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State officials gather to celebrate Schaefer
Former governor, Baltimore mayor remembered as a ‘dominant figure’
Question of the Day
ANNAPOLIS | Dozens of current and former state officials gathered Monday at the state capital to pay tribute to William Donald Schaefer, the former Maryland governor and Baltimore mayor who died April 18 at age 89.
They were joined by hundreds of everyday Marylanders who streamed past Mr. Schaefer’s closed casket for a public viewing at the State House, part of a three-day farewell for Mr. Schaefer, a Democrat who spent more than 30 years as a Baltimore councilman and mayor before becoming Maryland governor, then state comptroller.
Former colleagues remembered him as a complex yet caring man, whose colorful personality was matched only by his commitment to the people he served.
“He was a dominant figure in 20th century Maryland politics, and we’re never going to see his like again,” said former Gov. Robert L. Ehrlich, a Republican who served from 2003 to 2007. “He cared about making life better for the people of Maryland.”
Roughly 70 people were already waiting outside the State House’s main hall when the motorcade arrived at 9:30 a.m. with the casket, draped with an American flag.
Inside the main hall, a single wreath stood at the foot of the casket, emblazoned with the words, “He cared” - a phrase by which Mr. Schaefer famously said he wanted to be remembered.
The public was allowed inside the State House at about 10:15 a.m., after a 45-minute private viewing during which state and national legislators and all five of Maryland’s living governors said their goodbyes.
“I’ll remember him as a very dedicated, honest individual. He was a very, very sincere guy,” said former Gov. Marvin Mandel, a Democrat who held office from 1969 to 1979 and was a longtime friend of Mr. Schaefer.
Mr. Schaefer’s casket was taken by motorcade Monday afternoon to pass several sites in Baltimore before arriving at City Hall, where it will lie in state through Tuesday. His funeral and burial will be held Wednesday in the city.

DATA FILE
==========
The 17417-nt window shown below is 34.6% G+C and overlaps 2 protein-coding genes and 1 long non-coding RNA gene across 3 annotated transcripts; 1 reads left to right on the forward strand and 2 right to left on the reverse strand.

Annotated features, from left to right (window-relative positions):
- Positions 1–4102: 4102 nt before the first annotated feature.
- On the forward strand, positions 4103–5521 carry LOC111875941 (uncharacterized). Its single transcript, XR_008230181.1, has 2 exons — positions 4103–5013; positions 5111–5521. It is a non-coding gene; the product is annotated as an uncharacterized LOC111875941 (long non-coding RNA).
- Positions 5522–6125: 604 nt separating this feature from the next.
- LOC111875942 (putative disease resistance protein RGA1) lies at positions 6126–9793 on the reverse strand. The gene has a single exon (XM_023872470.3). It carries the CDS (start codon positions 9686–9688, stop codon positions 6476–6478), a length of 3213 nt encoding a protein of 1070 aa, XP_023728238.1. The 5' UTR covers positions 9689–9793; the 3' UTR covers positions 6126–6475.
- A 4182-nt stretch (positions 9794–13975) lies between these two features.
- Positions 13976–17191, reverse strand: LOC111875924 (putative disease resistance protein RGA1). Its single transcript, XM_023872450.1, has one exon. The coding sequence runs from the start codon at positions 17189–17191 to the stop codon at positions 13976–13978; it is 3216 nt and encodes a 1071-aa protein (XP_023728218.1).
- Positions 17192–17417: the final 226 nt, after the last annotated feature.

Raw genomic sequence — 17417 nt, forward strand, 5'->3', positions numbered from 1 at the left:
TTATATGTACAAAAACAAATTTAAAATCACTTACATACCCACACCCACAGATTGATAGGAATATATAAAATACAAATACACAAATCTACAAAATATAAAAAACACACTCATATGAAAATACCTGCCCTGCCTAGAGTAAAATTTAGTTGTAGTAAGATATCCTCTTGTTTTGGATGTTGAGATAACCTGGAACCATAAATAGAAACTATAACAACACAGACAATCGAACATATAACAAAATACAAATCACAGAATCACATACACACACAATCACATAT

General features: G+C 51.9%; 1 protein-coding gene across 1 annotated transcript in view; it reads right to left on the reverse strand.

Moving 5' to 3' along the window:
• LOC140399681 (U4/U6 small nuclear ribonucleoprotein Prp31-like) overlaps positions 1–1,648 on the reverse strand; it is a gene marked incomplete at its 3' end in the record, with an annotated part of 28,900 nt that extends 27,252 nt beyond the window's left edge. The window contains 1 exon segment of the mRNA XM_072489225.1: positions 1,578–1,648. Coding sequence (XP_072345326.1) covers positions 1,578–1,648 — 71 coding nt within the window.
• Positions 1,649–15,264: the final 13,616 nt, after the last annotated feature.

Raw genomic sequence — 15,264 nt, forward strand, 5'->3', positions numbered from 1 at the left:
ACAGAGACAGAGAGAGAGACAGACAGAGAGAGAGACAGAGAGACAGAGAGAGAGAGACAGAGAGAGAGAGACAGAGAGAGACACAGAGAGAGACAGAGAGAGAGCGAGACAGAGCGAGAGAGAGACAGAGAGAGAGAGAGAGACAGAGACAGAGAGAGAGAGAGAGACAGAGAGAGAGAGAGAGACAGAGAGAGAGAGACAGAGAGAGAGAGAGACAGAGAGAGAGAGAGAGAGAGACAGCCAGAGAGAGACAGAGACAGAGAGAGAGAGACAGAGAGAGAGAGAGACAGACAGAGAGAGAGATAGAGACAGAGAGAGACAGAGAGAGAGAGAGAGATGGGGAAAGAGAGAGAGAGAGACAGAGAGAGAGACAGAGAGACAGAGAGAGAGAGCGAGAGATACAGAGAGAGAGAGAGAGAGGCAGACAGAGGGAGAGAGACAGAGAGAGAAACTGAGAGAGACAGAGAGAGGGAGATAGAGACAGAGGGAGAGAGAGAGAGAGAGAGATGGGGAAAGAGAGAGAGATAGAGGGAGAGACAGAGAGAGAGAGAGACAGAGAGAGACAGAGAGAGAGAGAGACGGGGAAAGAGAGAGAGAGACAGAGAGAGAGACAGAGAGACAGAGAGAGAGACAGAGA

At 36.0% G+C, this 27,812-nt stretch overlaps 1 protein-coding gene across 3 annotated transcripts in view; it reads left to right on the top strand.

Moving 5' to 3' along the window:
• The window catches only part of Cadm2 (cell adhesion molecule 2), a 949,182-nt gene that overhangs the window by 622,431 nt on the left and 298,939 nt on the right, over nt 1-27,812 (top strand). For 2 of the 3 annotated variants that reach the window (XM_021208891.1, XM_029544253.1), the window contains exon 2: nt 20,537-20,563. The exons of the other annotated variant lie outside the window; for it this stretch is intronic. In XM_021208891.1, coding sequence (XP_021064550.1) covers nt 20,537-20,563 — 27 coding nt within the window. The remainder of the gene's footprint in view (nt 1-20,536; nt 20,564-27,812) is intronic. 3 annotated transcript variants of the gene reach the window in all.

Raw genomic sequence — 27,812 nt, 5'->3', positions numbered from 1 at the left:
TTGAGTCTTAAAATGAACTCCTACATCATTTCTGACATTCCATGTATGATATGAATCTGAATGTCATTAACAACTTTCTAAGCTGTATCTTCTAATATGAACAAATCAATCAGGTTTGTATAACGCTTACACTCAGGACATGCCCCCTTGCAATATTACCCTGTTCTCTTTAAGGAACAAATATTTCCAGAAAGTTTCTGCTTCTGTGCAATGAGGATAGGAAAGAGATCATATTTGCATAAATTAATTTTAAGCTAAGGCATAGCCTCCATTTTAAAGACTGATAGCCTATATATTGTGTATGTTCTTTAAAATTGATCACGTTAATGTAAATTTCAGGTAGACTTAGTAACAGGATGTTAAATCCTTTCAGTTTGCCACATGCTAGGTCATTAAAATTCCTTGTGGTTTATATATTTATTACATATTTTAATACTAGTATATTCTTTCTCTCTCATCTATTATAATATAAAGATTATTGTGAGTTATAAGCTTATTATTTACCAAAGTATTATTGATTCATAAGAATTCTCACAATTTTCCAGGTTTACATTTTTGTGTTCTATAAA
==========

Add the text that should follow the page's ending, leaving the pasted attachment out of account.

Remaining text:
As mayor of Baltimore from 1971 to 1987, Mr. Schaefer is widely credited with restoring pride to a dying industrial city through massive infrastructure improvements, such as the Baltimore subway system, the downtown convention center and Harborplace - the crown jewel in the world-renowned revitalization of the city’s Inner Harbor.
The Baltimore native took a tireless, almost dictatorial approach to getting what he wanted for the city before leaving for Annapolis in 1987, said Senate President Thomas V. Mike Miller Jr.
As governor, Mr. Schaefer successfully championed restoring the Chesapeake Bay and building Oriole Park at Camden Yards, but he never fully adjusted to his new role, Mr. Miller said.
Mr. Miller, Senate president since 1987, said the governor was often frustrated by the state’s deliberate legislative process, complete with seemingly endless hearings and debates.
“He much rather preferred being mayor than he did being governor,” said Mr. Miller, a Prince George’s Democrat. “He was the greatest mayor of all time, but just a mediocre governor because he never could understand the checks and balances of government.”
Mr. Schaefer was known just as much for his personality as his accomplishments. He was often blunt to a fault and seldom shied away from publicity stunts, famously plunging into a seal tank at the 1981 opening of the National Aquarium in Baltimore and bursting from a shipping crate while donning a naval uniform to mark his move from Baltimore to Annapolis.
While such antics earned him fans throughout the state, his outspoken, unapologetic style also earned him some enemies.
In 1991, he made an infamous remark denigrating the state’s Eastern Shore - a comment that supporters say was only part of some banter with an Eastern Shore delegate.
Many of his most controversial remarks came during his time as comptroller, an office he took at age 77 and held for eight years.
Mr. Schaefer infamously railed against non-English-speaking immigrants - particularly a McDonald’s cashier in 2004 - and AIDS patients, who he described in 2004 as “a danger.”
He was criticized in 2006 for beckoning toward a 24-year-old female assistant of then-Gov. Ehrlich so he could watch her walk away again, and he was defeated in a 2006 primary race during which he made multiple sexist remarks about opponent and then-Anne Arundel County Executive Janet S. Owens.
“He was certainly a product of his generation,” he said. “Regardless of where he stood or what he did, people came to realize over the years that he was operating from his heart.”
© Copyright 2014 The Washington Times, LLC. Click here for reprint permission.
About the Author
David Hill joined The Washington Times in February 2011 as a Maryland political reporter. He can be reached at email@example.com.
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